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Type: Journal article
Title: Chromosomes carrying meiotic avoidance loci in three apomictic eudicot Hieracium subgenus Pilosella species share structural features with two monocot apomicts
Author: Okada, T.
Ito, K.
Johnson, S.
Oelkers, K.
Suzuki, G.
Houben, A.
Mukai, Y.
Koltunow, A.
Citation: Plant Physiology, 2011; 157(3):1327-1341
Publisher: American Society of Plant Biologists
Issue Date: 2011
ISSN: 1532-2548
Statement of
Takashi Okada, Kanae Ito, Susan D. Johnson, Karsten Oelkers, Go Suzuki, Andreas Houben, Yasuhiko Mukai and Anna M. Koltunow
Abstract: The LOSS OF APOMEIOSIS (LOA) locus is one of two dominant loci known to control apomixis in the eudicot Hieracium praealtum. LOA stimulates the differentiation of somatic aposporous initial cells after the initiation of meiosis in ovules. Aposporous initial cells undergo nuclear proliferation close to sexual megaspores, forming unreduced aposporous embryosacs, and the sexual program ceases. LOA-linked genetic markers were used to isolate 1.2 Mb of LOA-associated DNAs from H.praealtum. Physical mapping defined the genomic region essential for LOA function between two markers, flanking 400 kb of identified sequence and central unknown sequences. Cytogenetic and sequence analyses revealed that the LOA locus is located on a single chromosome near the tip of the long arm and surrounded by extensive, abundant complex repeat and transposon sequences. Chromosomal features and LOA-linked markers are conserved in aposporous Hieracium caespitosum and Hieracium piloselloides but absent in sexual Hieracium pilosella. Their absence in apomictic Hieracium aurantiacum suggests that meiotic avoidance may have evolved independently in aposporous subgenus Pilosella species. The structure of the hemizygous chromosomal region containing the LOA locus in the three Hieracium subgenus Pilosella species resembles that of the hemizygous apospory-specific genomic regions in monocot Pennisetum squamulatum and Cenchrus ciliaris. Analyses of partial DNA sequences at these loci show no obvious conservation, indicating that they are unlikely to share a common ancestral origin. This suggests convergent evolution of repeat-rich hemizygous chromosomal regions containing apospory loci in these monocot and eudicot species, which may be required for the function and maintenance of the trait.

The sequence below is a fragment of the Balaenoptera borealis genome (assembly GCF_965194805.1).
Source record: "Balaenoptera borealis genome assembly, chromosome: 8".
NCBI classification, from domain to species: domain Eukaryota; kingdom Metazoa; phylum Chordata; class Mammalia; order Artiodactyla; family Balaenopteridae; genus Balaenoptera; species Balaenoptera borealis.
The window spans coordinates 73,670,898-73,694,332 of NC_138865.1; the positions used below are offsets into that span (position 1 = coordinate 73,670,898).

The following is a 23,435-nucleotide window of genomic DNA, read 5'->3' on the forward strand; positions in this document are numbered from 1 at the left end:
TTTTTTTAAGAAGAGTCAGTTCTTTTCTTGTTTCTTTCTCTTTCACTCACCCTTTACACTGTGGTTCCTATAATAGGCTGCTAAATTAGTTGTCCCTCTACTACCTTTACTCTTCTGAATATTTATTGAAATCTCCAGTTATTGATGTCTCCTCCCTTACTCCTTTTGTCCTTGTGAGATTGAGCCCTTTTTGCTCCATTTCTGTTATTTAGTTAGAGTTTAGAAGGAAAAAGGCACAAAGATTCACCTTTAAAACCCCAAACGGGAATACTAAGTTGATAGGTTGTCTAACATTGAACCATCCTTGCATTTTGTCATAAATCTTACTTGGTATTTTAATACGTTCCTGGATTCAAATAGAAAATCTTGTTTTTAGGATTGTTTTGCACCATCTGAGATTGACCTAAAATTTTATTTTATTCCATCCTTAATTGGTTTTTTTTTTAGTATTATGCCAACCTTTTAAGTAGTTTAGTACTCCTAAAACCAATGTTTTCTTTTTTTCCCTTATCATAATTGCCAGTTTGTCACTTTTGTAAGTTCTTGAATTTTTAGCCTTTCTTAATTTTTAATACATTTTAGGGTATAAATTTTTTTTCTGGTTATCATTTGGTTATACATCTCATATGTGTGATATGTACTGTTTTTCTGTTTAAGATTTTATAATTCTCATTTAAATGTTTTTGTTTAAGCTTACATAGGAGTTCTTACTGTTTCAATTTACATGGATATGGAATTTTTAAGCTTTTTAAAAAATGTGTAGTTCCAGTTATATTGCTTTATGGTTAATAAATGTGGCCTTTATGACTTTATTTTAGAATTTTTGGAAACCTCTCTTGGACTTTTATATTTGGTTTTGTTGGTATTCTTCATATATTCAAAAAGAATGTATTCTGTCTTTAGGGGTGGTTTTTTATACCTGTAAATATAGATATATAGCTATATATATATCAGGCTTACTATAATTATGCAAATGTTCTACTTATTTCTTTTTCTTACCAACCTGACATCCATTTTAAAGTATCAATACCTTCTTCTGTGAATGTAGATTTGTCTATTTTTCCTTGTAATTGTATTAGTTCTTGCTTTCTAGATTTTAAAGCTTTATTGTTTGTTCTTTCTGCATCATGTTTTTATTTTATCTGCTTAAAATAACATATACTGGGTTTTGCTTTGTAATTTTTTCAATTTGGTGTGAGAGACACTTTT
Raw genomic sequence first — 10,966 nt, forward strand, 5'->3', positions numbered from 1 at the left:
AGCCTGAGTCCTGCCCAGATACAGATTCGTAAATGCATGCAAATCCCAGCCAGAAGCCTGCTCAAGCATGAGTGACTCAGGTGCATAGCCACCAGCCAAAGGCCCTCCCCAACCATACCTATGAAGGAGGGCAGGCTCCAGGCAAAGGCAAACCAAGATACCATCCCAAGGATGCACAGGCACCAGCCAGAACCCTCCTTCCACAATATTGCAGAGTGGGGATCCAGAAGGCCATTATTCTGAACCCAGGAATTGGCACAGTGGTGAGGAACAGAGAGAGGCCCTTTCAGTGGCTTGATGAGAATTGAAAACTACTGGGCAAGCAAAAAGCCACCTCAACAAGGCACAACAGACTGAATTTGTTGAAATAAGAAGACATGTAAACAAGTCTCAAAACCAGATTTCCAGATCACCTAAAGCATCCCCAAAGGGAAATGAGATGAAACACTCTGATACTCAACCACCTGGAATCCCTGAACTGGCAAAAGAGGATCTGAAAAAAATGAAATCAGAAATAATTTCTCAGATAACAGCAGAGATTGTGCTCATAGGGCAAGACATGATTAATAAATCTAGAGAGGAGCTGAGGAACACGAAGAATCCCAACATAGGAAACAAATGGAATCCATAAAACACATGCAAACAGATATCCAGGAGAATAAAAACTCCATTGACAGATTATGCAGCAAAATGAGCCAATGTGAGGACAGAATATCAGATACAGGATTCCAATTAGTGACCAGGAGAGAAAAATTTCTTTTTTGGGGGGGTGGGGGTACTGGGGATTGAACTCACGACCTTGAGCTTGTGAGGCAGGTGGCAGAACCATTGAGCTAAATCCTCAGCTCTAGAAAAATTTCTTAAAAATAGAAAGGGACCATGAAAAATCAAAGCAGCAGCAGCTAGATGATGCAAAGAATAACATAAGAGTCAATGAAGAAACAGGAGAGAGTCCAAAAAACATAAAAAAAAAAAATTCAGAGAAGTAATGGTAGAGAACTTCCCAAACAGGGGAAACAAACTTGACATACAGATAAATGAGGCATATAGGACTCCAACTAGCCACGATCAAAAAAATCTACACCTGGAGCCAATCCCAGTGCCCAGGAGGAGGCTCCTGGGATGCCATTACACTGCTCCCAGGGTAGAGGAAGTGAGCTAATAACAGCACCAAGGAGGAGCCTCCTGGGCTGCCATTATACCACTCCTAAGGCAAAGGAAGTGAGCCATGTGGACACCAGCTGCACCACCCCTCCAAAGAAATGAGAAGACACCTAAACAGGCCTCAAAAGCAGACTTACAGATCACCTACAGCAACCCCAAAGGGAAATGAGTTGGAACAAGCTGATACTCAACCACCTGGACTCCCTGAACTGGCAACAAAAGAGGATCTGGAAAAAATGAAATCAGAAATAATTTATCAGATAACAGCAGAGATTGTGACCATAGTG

Keywords: Chromosomes, Plant
DNA, Plant
DNA, Ribosomal
DNA Transposable Elements
Genetic Markers
Contig Mapping
Chromosome Segregation
Base Sequence
Repetitive Sequences, Nucleic Acid
Genome, Plant
Models, Genetic
Genetic Loci
Rights: Copyright © 2011 American Society of Plant Biologists. All rights reserved.
DOI: 10.1104/pp.111.181164
Appears in Collections:Agriculture, Food and Wine publications
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